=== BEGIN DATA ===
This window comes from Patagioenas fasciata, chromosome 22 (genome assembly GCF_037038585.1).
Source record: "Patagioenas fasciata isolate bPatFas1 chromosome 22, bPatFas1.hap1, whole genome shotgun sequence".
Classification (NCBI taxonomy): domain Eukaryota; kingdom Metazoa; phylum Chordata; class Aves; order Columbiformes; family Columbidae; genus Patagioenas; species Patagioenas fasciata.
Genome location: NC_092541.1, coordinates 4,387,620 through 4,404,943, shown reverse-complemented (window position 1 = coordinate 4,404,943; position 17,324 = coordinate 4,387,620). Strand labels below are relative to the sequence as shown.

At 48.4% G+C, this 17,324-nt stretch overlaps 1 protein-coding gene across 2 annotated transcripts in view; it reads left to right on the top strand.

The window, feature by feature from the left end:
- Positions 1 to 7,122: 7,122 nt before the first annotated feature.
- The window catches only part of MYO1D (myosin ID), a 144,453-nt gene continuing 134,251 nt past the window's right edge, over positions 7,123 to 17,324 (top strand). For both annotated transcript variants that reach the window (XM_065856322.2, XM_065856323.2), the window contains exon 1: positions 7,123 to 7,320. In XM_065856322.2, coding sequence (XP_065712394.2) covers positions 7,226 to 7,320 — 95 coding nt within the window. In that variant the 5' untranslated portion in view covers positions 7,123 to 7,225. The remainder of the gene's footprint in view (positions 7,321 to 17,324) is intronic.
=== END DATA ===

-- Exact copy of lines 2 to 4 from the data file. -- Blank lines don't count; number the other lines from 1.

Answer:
Source record: "Patagioenas fasciata isolate bPatFas1 chromosome 22, bPatFas1.hap1, whole genome shotgun sequence".
Classification (NCBI taxonomy): domain Eukaryota; kingdom Metazoa; phylum Chordata; class Aves; order Columbiformes; family Columbidae; genus Patagioenas; species Patagioenas fasciata.
Genome location: NC_092541.1, coordinates 4,387,620 through 4,404,943, shown reverse-complemented (window position 1 = coordinate 4,404,943; position 17,324 = coordinate 4,387,620). Strand labels below are relative to the sequence as shown.